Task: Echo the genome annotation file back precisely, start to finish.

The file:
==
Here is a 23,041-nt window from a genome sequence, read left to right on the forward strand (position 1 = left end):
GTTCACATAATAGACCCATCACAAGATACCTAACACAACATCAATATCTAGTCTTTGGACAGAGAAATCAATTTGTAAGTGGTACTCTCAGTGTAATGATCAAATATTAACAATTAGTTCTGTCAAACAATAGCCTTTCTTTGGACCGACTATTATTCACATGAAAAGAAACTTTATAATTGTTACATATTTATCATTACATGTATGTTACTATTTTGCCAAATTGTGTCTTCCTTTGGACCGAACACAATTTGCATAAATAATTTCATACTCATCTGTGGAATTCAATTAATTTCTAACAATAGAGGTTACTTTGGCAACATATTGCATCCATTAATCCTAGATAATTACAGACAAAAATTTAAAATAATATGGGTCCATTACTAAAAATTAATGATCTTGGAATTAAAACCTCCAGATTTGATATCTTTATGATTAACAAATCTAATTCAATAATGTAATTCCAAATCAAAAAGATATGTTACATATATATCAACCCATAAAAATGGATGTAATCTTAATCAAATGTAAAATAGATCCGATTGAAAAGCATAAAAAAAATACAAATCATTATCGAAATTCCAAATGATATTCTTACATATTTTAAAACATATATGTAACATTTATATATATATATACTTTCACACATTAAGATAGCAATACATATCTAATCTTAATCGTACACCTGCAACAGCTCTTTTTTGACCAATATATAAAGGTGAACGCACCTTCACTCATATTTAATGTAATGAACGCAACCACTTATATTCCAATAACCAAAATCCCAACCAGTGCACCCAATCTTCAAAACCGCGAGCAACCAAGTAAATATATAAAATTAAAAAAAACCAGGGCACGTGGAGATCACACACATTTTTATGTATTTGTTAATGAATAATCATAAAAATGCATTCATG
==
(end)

Here is a 23,041-nt window from a genome sequence, read left to right on the forward strand (position 1 = left end):
GTTCACATAATAGACCCATCACAAGATACCTAACACAACATCAATATCTAGTCTTTGGACAGAGAAATCAATTTGTAAGTGGTACTCTCAGTGTAATGATCAAATATTAACAATTAGTTCTGTCAAACAATAGCCTTTCTTTGGACCGACTATTATTCACATGAAAAGAAACTTTATAATTGTTACATATTTATCATTACATGTATGTTACTATTTTGCCAAATTGTGTCTTCCTTTGGACCGAACACAATTTGCATAAATAATTTCATACTCATCTGTGGAATTCAATTAATTTCTAACAATAGAGGTTACTTTGGCAACATATTGCATCCATTAATCCTAGATAATTACAGACAAAAATTTAAAATAATATGGGTCCATTACTAAAAATTAATGATCTTGGAATTAAAACCTCCAGATTTGATATCTTTATGATTAACAAATCTAATTCAATAATGTAATTCCAAATCAAAAAGATATGTTACATATATATCAACCCATAAAAATGGATGTAATCTTAATCAAATGTAAAATAGATCCGATTGAAAAGCATAAAAAAAATACAAATCATTATCGAAATTCCAAATGATATTCTTACATATTTTAAAACATATATGTAACATTTATATATATATATACTTTCACACATTAAGATAGCAATACATATCTAATCTTAATCGTACACCTGCAACAGCTCTTTTTTGACCAATATATAAAGGTGAACGCACCTTCACTCATATTTAATGTAATGAACGCAACCACTTATATTCCAATAACCAAAATCCCAACCAGTGCACCCAATCTTCAAAACCGCGAGCAACCAAGTAAATATATAAAATTAAAAAAAACCAGGGCACGTGGAGATCACACACATTTTTATGTATTTGTTAATGAATAATCATAAAAATGCATTCATG